God, help us not to waste our time
but to live for you each day.
God, help us to know what is urgent and important,
and to do it. Amen.

(click on the image below to listen to the song – if double click opens in whole screen) 

For further reading check out Working preacher.

Wednesday June 29th – Galatians 5.1,13-25

Paul insists throughout Galatians that freedom comes through Christ, not Moses. He realises that by playing down the authority of Moses he could leave his churches without a moral compass. So, he stresses that Christ’s freedom is not a recipe for self-centred anarchy (v.16: ‘gratify the desires of the flesh’) but the mandate for a paradoxical kind of slavery: ‘…through love become slaves to one another’ (v.13), which Paul regards as the key to Moses’ teaching. All individuals and communities need a degree of regulation. But for Paul nothing is more important or urgent than the freedom-as-slavery won by Christ.

Christ’s followers live with the competing pull of ‘flesh’ and ‘Spirit’. In this they experience a kind of crucifixion (v.24), but also the life-giving power of the Spirit (vv.16-25; cf 3.2-5). Most of the 15 named ‘works of the flesh’ in verses 19-21 undermine social as well as personal life. By contrast, ‘the fruit of the Spirit’ brings peace to divided communities and struggling individuals alike.

Let our hearts be glad and our tongues rejoice.
When we walk in companionship with the Lord
we are filled with joy in his presence.
Let us praise the Lord. Amen.

(click on the image below to listen to the song – if double click opens in whole screen)

For further reading check out Working preacher.

Thursday June 30th – Psalm 16

In the crisis of competing loyalties (vv.3-4), the psalmist is confident that God’s blessing and wise advice will see him through. His whole life is bounded by God (vv.6-9), so that he is unperturbed by the thought that he will end up in ‘Sheol’ and ‘the Pit’, the underground realm of the dead. Words that acquire a deeper meaning in the light of Jesus’ resurrection (Acts 2.25ff) here express the psalmist’s trust in God’s protective goodness, in which he ‘rests secure’ (v.9).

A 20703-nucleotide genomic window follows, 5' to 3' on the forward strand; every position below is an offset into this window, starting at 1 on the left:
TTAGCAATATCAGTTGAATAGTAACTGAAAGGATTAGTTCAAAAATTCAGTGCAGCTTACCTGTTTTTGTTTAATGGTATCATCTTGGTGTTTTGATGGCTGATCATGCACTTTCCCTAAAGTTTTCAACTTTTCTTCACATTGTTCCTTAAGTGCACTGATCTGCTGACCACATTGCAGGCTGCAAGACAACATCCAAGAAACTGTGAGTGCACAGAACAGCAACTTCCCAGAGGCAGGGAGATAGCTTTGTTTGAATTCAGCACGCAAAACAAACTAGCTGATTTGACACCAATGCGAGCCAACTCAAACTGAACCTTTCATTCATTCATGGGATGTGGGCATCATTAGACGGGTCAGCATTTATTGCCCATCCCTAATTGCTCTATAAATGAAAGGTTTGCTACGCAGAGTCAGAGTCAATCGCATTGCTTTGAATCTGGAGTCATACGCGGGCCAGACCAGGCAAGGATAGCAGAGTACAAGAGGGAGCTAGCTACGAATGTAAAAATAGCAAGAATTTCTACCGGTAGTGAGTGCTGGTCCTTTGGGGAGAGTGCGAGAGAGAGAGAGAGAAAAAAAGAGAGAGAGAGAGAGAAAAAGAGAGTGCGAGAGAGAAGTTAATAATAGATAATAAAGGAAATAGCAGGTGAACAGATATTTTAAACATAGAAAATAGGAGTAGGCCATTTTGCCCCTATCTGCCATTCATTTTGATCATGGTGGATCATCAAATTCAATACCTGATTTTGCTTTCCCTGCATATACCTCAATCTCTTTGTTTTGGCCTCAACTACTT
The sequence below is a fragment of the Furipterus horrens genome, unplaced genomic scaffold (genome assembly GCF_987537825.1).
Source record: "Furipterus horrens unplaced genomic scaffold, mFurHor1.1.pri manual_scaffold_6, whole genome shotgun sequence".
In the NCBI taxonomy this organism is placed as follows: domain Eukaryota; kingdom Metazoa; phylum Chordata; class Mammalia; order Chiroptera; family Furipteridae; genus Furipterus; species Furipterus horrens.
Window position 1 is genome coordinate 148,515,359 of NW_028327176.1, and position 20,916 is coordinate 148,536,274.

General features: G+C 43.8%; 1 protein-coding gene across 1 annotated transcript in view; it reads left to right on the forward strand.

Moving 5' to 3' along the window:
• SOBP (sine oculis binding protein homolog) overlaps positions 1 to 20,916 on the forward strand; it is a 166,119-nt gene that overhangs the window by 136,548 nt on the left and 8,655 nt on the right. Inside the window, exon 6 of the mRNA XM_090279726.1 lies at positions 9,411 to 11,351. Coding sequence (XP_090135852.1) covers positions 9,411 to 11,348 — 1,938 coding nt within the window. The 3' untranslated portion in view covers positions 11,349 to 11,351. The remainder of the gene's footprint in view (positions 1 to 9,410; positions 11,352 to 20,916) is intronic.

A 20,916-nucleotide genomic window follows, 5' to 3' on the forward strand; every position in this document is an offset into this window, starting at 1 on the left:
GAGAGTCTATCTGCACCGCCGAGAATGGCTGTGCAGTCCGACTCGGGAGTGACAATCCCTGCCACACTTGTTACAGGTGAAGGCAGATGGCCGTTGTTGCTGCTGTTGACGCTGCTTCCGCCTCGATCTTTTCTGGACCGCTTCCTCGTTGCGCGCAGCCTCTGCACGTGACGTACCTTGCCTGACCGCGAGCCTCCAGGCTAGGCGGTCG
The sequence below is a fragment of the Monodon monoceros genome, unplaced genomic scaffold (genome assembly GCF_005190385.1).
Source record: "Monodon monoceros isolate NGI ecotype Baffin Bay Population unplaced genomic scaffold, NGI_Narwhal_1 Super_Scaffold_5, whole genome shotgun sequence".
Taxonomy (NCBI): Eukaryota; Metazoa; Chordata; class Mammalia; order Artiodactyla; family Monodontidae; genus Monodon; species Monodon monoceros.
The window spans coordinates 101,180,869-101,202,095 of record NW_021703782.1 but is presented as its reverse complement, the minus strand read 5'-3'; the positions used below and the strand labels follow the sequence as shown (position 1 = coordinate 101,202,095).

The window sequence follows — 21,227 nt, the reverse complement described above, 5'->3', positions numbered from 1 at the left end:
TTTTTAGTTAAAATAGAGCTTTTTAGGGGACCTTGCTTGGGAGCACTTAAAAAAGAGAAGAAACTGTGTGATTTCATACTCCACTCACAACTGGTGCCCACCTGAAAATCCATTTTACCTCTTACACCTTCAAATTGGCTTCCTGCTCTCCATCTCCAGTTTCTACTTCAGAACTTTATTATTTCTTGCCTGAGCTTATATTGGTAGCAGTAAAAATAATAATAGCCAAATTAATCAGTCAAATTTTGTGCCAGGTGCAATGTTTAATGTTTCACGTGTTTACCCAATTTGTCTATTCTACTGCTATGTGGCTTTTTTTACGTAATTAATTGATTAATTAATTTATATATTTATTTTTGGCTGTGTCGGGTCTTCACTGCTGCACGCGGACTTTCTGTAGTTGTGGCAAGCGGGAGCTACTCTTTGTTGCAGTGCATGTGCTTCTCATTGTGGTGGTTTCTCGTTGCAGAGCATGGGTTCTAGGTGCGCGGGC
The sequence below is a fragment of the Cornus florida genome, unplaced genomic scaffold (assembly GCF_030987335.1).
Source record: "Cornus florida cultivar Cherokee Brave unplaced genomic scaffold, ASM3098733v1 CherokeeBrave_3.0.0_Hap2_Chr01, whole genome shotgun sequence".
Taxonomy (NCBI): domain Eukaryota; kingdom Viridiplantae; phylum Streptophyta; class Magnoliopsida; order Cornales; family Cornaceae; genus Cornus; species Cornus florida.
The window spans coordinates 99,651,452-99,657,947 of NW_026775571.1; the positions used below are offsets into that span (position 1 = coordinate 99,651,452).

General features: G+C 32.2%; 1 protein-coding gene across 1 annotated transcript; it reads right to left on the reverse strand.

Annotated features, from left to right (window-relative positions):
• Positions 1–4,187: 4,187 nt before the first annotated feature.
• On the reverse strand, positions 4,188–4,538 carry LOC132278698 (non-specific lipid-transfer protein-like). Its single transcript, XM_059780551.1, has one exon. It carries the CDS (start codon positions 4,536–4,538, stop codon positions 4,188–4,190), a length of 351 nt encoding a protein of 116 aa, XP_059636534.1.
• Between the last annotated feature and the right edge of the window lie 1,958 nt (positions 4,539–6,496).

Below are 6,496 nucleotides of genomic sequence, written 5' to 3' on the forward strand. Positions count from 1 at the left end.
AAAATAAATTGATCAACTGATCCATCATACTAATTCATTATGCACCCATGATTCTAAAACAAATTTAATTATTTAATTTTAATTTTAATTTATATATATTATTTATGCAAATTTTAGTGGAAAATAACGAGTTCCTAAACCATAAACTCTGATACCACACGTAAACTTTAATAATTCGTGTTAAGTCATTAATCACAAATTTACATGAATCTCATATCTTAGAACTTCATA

Almighty God,
you created the heavens and the earth,
and yet you call us to follow you.
Thank you that we can be with you for ever.

(click on the image below to listen to the song – if double click opens in whole screen)

For further reading check out Working preacher.

Friday July 1st – Reflect on the past week’s readings.

What have you learned? 

Where have you clearly heard the Holy Spirit speaking to you? 

What are you going to change in your life going ahead?

Jesus took action when it was needed.
He suffered on the cross where our sins were nailed with him.
We are forgiven.
He paid the price for all our wrongdoing and set us free from the power of sin.
Let us live in that freedom.

(click on the image below to listen to the song – if double click opens in whole screen)

Saturday June 25th – thought for the week and Sunday’s readings can be found at https://www.kelsocountrychurches.org.uk/services/thought-for-the-week/

For help in reading and studying the bible click the button below.